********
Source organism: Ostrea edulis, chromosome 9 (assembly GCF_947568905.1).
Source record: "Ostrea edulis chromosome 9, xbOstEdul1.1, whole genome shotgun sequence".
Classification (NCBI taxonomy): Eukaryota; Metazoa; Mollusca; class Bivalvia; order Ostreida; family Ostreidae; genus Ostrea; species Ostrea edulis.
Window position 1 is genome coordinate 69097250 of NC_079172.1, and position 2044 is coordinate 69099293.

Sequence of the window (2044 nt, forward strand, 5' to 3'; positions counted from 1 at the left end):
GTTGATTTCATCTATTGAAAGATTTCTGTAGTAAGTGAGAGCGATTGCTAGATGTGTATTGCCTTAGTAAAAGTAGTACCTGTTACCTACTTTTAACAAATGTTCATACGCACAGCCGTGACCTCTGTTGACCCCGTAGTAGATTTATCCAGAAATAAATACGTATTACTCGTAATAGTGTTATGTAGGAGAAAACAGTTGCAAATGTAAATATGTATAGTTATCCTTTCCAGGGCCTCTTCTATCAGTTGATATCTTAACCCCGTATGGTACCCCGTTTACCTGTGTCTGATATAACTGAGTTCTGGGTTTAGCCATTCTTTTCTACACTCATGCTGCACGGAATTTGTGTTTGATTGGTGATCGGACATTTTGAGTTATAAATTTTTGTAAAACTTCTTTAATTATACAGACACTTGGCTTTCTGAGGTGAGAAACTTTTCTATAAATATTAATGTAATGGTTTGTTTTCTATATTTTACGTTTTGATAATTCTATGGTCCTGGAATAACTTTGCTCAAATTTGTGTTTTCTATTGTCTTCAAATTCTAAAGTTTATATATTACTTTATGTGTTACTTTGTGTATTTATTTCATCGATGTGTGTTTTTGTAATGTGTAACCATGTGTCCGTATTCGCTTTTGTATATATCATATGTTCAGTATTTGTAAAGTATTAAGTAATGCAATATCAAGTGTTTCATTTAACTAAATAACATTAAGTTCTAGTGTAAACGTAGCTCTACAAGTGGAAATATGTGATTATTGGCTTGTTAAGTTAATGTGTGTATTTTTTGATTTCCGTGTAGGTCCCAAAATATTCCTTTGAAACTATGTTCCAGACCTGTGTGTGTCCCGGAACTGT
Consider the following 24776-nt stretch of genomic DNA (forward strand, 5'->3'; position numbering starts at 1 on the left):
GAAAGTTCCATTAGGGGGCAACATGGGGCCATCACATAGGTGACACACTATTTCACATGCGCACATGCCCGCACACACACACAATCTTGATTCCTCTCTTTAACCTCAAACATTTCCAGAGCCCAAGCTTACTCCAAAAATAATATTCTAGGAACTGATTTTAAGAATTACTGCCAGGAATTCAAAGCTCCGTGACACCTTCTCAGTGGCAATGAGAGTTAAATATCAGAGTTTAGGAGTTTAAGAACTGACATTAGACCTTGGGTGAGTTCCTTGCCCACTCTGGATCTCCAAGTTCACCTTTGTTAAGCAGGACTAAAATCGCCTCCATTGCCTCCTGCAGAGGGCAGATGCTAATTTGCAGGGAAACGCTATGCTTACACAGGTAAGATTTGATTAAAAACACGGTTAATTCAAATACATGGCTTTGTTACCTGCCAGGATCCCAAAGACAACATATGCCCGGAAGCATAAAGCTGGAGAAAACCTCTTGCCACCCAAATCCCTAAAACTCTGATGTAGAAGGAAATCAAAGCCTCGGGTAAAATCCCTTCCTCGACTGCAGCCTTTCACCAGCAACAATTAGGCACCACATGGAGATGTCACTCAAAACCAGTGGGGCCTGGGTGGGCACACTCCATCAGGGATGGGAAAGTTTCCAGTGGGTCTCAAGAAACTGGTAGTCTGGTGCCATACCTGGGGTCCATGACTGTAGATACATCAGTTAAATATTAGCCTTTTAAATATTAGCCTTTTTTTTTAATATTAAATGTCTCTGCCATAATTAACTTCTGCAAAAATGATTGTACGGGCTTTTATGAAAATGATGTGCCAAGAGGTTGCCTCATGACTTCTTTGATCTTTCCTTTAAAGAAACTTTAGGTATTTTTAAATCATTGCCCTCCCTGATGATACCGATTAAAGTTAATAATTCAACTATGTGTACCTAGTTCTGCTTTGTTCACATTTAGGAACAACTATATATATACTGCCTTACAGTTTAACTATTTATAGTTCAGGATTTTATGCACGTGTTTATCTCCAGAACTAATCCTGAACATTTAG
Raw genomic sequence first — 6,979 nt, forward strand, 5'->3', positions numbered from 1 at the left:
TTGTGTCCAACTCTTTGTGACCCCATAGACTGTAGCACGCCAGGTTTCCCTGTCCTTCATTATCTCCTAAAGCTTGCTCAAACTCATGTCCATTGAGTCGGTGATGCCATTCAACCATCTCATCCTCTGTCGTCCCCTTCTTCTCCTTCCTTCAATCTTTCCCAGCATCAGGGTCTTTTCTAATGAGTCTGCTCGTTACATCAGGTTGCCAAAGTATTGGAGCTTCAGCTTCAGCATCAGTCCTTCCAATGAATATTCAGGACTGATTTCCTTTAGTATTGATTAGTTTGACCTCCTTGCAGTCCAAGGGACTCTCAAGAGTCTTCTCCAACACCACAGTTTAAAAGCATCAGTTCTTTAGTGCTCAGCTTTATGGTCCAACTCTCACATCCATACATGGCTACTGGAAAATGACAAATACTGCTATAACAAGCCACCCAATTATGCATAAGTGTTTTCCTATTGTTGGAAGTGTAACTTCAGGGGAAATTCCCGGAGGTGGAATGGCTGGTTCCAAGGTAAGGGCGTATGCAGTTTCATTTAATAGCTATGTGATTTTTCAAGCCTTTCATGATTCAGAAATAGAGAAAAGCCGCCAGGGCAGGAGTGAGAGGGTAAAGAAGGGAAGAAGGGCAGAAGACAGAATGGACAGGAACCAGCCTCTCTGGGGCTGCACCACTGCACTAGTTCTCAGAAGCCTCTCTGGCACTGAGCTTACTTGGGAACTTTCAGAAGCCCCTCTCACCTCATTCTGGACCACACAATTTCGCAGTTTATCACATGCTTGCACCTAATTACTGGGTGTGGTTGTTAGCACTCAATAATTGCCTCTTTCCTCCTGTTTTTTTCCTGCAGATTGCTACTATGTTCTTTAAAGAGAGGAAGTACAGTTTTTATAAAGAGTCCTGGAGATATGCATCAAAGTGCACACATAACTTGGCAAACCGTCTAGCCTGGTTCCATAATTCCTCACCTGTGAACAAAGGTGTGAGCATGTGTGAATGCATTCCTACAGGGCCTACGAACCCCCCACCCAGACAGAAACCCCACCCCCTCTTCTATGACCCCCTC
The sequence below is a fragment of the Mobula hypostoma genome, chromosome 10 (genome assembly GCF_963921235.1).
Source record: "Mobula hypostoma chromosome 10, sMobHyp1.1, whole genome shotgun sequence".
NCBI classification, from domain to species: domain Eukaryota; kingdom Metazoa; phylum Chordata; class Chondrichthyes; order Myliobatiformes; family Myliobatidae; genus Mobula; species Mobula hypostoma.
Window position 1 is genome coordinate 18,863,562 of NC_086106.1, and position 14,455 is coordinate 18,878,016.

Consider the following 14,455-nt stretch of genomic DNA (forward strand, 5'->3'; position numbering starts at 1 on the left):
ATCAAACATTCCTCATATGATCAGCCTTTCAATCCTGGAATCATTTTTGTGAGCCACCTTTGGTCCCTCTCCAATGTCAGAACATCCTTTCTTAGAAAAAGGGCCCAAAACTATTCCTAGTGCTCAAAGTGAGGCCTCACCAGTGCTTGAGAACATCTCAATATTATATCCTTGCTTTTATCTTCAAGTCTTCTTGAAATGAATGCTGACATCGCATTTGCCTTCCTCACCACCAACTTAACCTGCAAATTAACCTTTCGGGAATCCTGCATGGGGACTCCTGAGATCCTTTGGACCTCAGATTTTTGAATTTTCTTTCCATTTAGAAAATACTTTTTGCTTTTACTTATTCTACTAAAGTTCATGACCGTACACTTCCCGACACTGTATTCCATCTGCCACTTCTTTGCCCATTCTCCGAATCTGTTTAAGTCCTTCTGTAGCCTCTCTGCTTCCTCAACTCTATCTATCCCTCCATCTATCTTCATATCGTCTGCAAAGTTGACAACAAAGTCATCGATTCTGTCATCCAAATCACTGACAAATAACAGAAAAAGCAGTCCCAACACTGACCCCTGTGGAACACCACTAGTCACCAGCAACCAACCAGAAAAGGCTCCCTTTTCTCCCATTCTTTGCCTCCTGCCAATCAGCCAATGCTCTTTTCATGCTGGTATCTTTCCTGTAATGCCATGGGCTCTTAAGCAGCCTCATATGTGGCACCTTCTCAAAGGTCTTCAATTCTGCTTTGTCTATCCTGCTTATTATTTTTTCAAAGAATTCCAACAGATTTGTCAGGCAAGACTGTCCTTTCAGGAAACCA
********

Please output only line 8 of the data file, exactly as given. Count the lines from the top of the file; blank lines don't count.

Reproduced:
GAAAGTTCCATTAGGGGGCAACATGGGGCCATCACATAGGTGACACACTATTTCACATGCGCACATGCCCGCACACACACACAATCTTGATTCCTCTCTTTAACCTCAAACATTTCCAGAGCCCAAGCTTACTCCAAAAATAATATTCTAGGAACTGATTTTAAGAATTACTGCCAGGAATTCAAAGCTCCGTGACACCTTCTCAGTGGCAATGAGAGTTAAATATCAGAGTTTAGGAGTTTAAGAACTGACATTAGACCTTGGGTGAGTTCCTTGCCCACTCTGGATCTCCAAGTTCACCTTTGTTAAGCAGGACTAAAATCGCCTCCATTGCCTCCTGCAGAGGGCAGATGCTAATTTGCAGGGAAACGCTATGCTTACACAGGTAAGATTTGATTAAAAACACGGTTAATTCAAATACATGGCTTTGTTACCTGCCAGGATCCCAAAGACAACATATGCCCGGAAGCATAAAGCTGGAGAAAACCTCTTGCCACCCAAATCCCTAAAACTCTGATGTAGAAGGAAATCAAAGCCTCGGGTAAAATCCCTTCCTCGACTGCAGCCTTTCACCAGCAACAATTAGGCACCACATGGAGATGTCACTCAAAACCAGTGGGGCCTGGGTGGGCACACTCCATCAGGGATGGGAAAGTTTCCAGTGGGTCTCAAGAAACTGGTAGTCTGGTGCCATACCTGGGGTCCATGACTGTAGATACATCAGTTAAATATTAGCCTTTTAAATATTAGCCTTTTTTTTTAATATTAAATGTCTCTGCCATAATTAACTTCTGCAAAAATGATTGTACGGGCTTTTATGAAAATGATGTGCCAAGAGGTTGCCTCATGACTTCTTTGATCTTTCCTTTAAAGAAACTTTAGGTATTTTTAAATCATTGCCCTCCCTGATGATACCGATTAAAGTTAATAATTCAACTATGTGTACCTAGTTCTGCTTTGTTCACATTTAGGAACAACTATATATATACTGCCTTACAGTTTAACTATTTATAGTTCAGGATTTTATGCACGTGTTTATCTCCAGAACTAATCCTGAACATTTAG